Since mx is the kernel of the evaluation map εx : O(X) → k, f 7→ f(x), mx is a maximal ideal. Let Max O(X) ⊂ Spec O(X) have the subspace topology. The next result says that Max O(X) is homeomorphic to X. 14 CHAPTER 1. AFFINE ALGEBRAIC GEOMETRY

Proposition 4.5 If X is a closed subvariety of An the map Φ: X → Spec O(X)

x 7→ mx := {functions f ∈ OX such that f(x) = 0} is continuous when X and Spec O(X) are given their Zariski topologies. Proof. By the Nullstellensatz, if k is algebraically closed Φ is a bijection be- tween the set of maximal ideals in O(X) and the points of X. To see that Φ is continuous, let I be an ideal in O(X). Then

−1 −1 Φ (V (I)) = Φ ({p | p ⊃ I}) = {x ∈ X | mx ⊃ I} = V (I), which is a closed subset of X.

Theorem 4.6 Let A ⊂ B be rings such that B is a ﬁnitely generated A-module. Then the map Spec B → Spec A, p 7→ p ∩ A, is surjective. Proof. [Robson-Small] Let q ∈ Spec A. Choose p ∈ Spec B maximal such that A ∩ p ⊂ q; we now check that such p exists. The set of ideals J in B such that A ∩ J ⊂ q is non-empty so, by Zorn’s Lemma, there is an ideal p in B that is maximal subject to A ∩ p ⊂ q; such p is prime because if there were ideals I and J of B strictly larger than p such that IJ ⊂ p, then

(A ∩ I)(A ∩ J) ⊂ A ∩ IJ ⊂ A ∩ p ⊂ q so either A ∩ I ⊂ q or A ∩ J ⊂ q, contradicting the maximality of p. It remains to show that A ∩ p = q. We now replace A by A/A ∩ p, q by q/A ∩ p, and B by B/p. With these changes A ⊂ B, B is a domain, B is a ﬁnitely generated A-module, and q ∈ Spec A has the property that the only ideal I in B such that I ∩ A ⊂ q is I = 0. We will show that q = 0 and this will complete the proof. Pt Write B = i=1 Abi where b1 = 1. We may assume that all bi are non- ∼ zero, so Abi = A as A-modules. Renumbering the bis if necessary, we may pick m maximal such that T = Ab1 + ··· + Abm is a direct sum, and hence a free A-module. It follows that for all i, Ji := AnnA(bi +T/T ) is a non-zero ideal of A. Since A is a domain, the product of the Jis is non-zero, and hence

t \ J := Ji i=1 is a non-zero ideal of A. Because Jbi ⊂ T , it follows that JB ⊂ T , and hence qJB ⊂ qT ⊂ T . Now qJB is a ideal of B and qJB ∩ A ⊂ qT ∩ A = q, the last equality being because T = A ⊕ C for some A-module C. The inclusion qJB ∩ A ⊂ q implies that qJB = 0, whence q = 0, as required. 1.5. IRREDUCIBLE AFFINE VARIETIES 15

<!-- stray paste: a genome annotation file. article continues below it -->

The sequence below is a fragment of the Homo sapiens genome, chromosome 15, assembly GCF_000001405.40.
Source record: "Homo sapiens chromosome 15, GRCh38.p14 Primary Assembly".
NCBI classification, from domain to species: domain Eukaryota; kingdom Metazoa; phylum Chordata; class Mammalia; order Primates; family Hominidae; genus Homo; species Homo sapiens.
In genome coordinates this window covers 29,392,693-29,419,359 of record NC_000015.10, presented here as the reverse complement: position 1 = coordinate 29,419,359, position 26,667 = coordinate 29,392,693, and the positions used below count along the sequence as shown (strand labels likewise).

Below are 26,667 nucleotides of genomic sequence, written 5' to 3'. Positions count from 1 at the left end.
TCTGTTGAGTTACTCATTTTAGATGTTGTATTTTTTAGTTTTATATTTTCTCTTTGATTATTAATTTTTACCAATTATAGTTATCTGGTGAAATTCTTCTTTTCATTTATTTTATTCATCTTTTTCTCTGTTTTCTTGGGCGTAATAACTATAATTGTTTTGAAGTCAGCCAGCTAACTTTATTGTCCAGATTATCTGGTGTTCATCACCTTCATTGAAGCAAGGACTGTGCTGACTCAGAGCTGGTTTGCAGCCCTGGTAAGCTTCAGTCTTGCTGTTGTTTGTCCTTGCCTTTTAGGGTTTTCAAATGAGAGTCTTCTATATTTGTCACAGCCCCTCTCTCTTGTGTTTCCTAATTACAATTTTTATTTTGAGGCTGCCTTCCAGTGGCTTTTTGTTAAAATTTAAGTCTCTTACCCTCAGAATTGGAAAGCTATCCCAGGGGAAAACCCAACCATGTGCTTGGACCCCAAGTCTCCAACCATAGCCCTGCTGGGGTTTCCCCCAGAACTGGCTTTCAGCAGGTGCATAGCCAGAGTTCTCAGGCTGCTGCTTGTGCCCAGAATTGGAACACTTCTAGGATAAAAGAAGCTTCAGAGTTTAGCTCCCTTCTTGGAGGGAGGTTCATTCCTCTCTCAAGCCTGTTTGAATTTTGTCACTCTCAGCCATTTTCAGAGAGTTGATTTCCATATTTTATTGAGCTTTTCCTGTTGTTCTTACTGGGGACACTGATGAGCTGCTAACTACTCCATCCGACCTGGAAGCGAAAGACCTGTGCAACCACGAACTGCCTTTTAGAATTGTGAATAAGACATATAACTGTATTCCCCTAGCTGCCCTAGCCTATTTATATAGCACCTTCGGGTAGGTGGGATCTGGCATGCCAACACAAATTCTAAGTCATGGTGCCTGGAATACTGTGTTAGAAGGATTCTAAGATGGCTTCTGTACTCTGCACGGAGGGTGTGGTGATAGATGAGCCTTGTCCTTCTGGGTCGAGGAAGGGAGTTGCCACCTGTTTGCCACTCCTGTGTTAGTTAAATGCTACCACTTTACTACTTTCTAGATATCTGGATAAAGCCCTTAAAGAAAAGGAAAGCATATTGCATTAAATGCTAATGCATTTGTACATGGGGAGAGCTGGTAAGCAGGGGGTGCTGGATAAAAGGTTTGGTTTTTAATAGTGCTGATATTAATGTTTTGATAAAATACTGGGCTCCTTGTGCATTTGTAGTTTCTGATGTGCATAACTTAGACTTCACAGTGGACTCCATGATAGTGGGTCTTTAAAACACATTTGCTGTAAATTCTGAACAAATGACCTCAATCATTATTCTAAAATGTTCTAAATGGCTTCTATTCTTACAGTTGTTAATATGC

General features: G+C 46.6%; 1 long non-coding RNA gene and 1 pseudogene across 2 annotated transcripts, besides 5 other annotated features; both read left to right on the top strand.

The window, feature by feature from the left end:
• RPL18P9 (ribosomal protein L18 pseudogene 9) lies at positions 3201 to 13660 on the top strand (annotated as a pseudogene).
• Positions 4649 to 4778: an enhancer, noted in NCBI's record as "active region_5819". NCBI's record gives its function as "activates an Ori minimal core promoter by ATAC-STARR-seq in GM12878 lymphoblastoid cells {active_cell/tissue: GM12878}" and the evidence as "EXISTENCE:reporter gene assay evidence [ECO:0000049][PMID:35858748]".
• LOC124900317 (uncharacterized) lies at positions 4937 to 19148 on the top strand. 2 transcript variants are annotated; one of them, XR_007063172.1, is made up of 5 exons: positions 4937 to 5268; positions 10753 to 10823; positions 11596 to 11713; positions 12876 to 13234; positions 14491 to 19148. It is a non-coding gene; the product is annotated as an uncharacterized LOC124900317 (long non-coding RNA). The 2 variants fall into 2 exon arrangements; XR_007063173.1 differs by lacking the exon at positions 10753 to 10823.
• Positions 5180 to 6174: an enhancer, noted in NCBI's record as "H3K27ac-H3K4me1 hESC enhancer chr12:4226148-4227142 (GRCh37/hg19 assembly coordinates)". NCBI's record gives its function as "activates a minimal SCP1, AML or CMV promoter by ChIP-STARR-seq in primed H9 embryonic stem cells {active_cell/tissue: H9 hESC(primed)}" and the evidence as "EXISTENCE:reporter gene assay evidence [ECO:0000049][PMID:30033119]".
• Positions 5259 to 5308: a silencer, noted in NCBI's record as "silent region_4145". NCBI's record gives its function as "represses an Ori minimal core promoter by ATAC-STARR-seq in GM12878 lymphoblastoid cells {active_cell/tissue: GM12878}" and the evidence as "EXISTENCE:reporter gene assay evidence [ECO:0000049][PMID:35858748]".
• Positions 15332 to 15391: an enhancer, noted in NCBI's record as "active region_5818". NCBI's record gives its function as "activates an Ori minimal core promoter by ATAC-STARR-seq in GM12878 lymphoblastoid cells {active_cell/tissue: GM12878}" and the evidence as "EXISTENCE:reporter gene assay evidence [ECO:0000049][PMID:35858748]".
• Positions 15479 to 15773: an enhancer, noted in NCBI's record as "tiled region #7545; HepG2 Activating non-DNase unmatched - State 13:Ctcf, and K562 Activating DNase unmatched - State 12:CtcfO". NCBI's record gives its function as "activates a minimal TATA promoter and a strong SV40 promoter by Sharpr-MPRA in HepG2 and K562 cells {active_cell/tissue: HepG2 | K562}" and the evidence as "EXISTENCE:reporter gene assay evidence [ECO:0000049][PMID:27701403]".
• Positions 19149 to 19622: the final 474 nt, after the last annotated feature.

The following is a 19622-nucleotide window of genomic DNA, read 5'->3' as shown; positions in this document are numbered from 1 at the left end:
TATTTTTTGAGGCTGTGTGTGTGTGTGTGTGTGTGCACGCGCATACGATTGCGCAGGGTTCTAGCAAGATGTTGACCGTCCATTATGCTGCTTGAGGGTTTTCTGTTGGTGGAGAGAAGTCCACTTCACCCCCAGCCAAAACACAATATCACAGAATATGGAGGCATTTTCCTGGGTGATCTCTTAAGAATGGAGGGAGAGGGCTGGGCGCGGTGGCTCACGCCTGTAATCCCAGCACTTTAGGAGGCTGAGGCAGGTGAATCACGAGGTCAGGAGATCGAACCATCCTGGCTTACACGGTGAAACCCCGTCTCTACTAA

1.5 Irreducible aﬃne varieties

We continue to work over an algebraically closed ﬁeld k.

Deﬁnition 5.1 A topological space X is said to be irreducible if it is not the union of two proper closed subsets. ♦ Irreduciblity plays a central role in algebraic geometry. Examples. The unit interval [0, 1] is not irreducible with respect to the 1 1 usual topology because it is the union of the proper closed subsets [0, 2 ] ∪ [ 2 , 1]. The aﬃne line A1 over an inﬁnite ﬁeld is irreducible. The union of the two axes in A2 is not irreducible because it is the union of the individual axes, each of which is closed. A topological reminder. A subset W of a topological space X is dense in X if W¯ = X, i.e., its closure is all of X. This is equivalent to the condition that W ∩ U 6= φ for all non-empty open subsets U of X. (Exercise: prove this equivalence).

Lemma 5.2 Every non-empty open subset of an irreducible topological space is dense.

Proof. Let X be irreducible and Z ( X a closed subspace. The equality X = Z ∪(X − Z) expresses X as a union of two closed sets so one of them must equal X. Thus X = X − Z, and X − Z is dense in X. We show below that each closed subvariety of An can be written as a union of a ﬁnite number of irreducible subvarieties in a unique way; these irreducible subvarieties are called its irreducible components. This is analogous to writing an integer as a product of prime numbers. We have already seen one other extrapolation of this theme, namely the process of expressing an ideal of a Dedekind domain as a product of prime ideals.

Proposition 5.3 The following conditions on a closed subvariety X ⊂ An are equivalent: 1. X is irreducible; 2. I(X) is a prime ideal; 3. O(X) is a domain. Proof. Conditions (2) and (3) are equivalent (Deﬁnition 3.1). Let p = I(X). (1) ⇒ (2) Suppose that X is irreducible. To show that p is prime, suppose that fg ∈ p. Then Y := V (f, p) and Z := V (g, p) are closed subsets of X. If p ∈ X, then (fg)(p) = 0 so p belongs to either Y or Z. Hence X = Y ∪ Z. By hypothesis, either Y or Z is equal to X. But if Y = X, then f vanishes on X so f ∈ p. Hence p is prime. 16 CHAPTER 1. AFFINE ALGEBRAIC GEOMETRY

(2) ⇒ (1) Now assume p is a prime ideal. Suppose Y and Z are closed subsets of X such that X = Y ∪Z. To show that X is irreducible we must show that either Y or Z is equal to X. Suppose that Y 6= X. The bijection in the strong nullstellensatz ensures that there is a function f that vanishes on Y but not on X. Now let g ∈ I(Z). Let p ∈ X. Then p is in either Y or Z, so either f or g vanishes at p; hence fg vanishes at p. Hence fg ∈ p. But f∈ / p, so g ∈ p. It follows that I(Z) ⊂ p, whence Z = V (I(Z)) = V (p) = V (I(X)) = X. A topological space X is said to be noetherian if any descending chain of closed subsets X ⊃ Z1 ⊃ Z2 ⊃ · · · eventually stabilizes. A closed subspace of a noetherian space is obviously noetherian.

Proposition 5.4 Every aﬃne variety is noetherian.

Proof. Because the polynomial ring is noetherian, An is noetherian. Hence n every closed subvariety X ⊂ A is noetherian.